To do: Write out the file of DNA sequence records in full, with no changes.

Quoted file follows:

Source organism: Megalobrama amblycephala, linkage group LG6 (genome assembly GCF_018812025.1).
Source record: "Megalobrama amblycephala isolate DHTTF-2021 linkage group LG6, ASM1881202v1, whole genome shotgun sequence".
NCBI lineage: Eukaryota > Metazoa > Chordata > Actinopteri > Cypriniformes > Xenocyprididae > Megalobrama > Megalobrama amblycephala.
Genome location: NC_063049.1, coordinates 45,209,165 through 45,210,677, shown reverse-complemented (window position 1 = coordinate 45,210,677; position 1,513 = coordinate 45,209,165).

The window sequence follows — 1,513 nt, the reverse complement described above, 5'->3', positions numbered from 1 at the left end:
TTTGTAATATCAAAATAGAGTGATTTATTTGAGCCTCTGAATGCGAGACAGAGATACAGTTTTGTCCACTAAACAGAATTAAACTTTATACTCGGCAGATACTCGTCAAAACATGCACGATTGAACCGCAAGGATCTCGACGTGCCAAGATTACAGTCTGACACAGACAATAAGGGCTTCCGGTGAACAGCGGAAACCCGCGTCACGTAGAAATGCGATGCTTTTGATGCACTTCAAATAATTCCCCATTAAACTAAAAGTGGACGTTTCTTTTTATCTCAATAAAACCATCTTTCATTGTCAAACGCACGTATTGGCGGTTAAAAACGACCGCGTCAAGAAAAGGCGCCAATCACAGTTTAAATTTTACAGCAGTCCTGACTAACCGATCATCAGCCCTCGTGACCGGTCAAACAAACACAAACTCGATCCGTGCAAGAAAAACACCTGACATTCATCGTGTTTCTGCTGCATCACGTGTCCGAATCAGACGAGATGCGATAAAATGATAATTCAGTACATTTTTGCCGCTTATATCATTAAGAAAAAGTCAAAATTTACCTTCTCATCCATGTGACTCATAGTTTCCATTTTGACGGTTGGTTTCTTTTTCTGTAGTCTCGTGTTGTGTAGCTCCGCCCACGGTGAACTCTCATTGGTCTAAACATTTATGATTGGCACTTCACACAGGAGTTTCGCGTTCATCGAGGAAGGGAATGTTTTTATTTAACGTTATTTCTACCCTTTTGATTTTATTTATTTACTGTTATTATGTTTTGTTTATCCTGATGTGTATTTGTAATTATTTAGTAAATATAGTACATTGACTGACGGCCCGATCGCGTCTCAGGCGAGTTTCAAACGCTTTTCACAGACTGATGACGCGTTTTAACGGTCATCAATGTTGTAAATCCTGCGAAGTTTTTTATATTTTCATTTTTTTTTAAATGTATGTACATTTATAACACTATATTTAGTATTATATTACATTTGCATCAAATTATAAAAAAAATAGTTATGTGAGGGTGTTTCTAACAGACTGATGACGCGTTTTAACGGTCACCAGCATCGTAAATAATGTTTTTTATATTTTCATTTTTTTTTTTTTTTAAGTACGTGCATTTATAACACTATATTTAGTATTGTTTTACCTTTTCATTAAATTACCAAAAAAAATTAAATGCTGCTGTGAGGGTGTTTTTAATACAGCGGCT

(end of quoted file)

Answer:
Source organism: Megalobrama amblycephala, linkage group LG6 (genome assembly GCF_018812025.1).
Source record: "Megalobrama amblycephala isolate DHTTF-2021 linkage group LG6, ASM1881202v1, whole genome shotgun sequence".
NCBI lineage: Eukaryota > Metazoa > Chordata > Actinopteri > Cypriniformes > Xenocyprididae > Megalobrama > Megalobrama amblycephala.
Genome location: NC_063049.1, coordinates 45,209,165 through 45,210,677, shown reverse-complemented (window position 1 = coordinate 45,210,677; position 1,513 = coordinate 45,209,165).

The window sequence follows — 1,513 nt, the reverse complement described above, 5'->3', positions numbered from 1 at the left end:
TTTGTAATATCAAAATAGAGTGATTTATTTGAGCCTCTGAATGCGAGACAGAGATACAGTTTTGTCCACTAAACAGAATTAAACTTTATACTCGGCAGATACTCGTCAAAACATGCACGATTGAACCGCAAGGATCTCGACGTGCCAAGATTACAGTCTGACACAGACAATAAGGGCTTCCGGTGAACAGCGGAAACCCGCGTCACGTAGAAATGCGATGCTTTTGATGCACTTCAAATAATTCCCCATTAAACTAAAAGTGGACGTTTCTTTTTATCTCAATAAAACCATCTTTCATTGTCAAACGCACGTATTGGCGGTTAAAAACGACCGCGTCAAGAAAAGGCGCCAATCACAGTTTAAATTTTACAGCAGTCCTGACTAACCGATCATCAGCCCTCGTGACCGGTCAAACAAACACAAACTCGATCCGTGCAAGAAAAACACCTGACATTCATCGTGTTTCTGCTGCATCACGTGTCCGAATCAGACGAGATGCGATAAAATGATAATTCAGTACATTTTTGCCGCTTATATCATTAAGAAAAAGTCAAAATTTACCTTCTCATCCATGTGACTCATAGTTTCCATTTTGACGGTTGGTTTCTTTTTCTGTAGTCTCGTGTTGTGTAGCTCCGCCCACGGTGAACTCTCATTGGTCTAAACATTTATGATTGGCACTTCACACAGGAGTTTCGCGTTCATCGAGGAAGGGAATGTTTTTATTTAACGTTATTTCTACCCTTTTGATTTTATTTATTTACTGTTATTATGTTTTGTTTATCCTGATGTGTATTTGTAATTATTTAGTAAATATAGTACATTGACTGACGGCCCGATCGCGTCTCAGGCGAGTTTCAAACGCTTTTCACAGACTGATGACGCGTTTTAACGGTCATCAATGTTGTAAATCCTGCGAAGTTTTTTATATTTTCATTTTTTTTTAAATGTATGTACATTTATAACACTATATTTAGTATTATATTACATTTGCATCAAATTATAAAAAAAATAGTTATGTGAGGGTGTTTCTAACAGACTGATGACGCGTTTTAACGGTCACCAGCATCGTAAATAATGTTTTTTATATTTTCATTTTTTTTTTTTTTTAAGTACGTGCATTTATAACACTATATTTAGTATTGTTTTACCTTTTCATTAAATTACCAAAAAAAATTAAATGCTGCTGTGAGGGTGTTTTTAATACAGCGGCT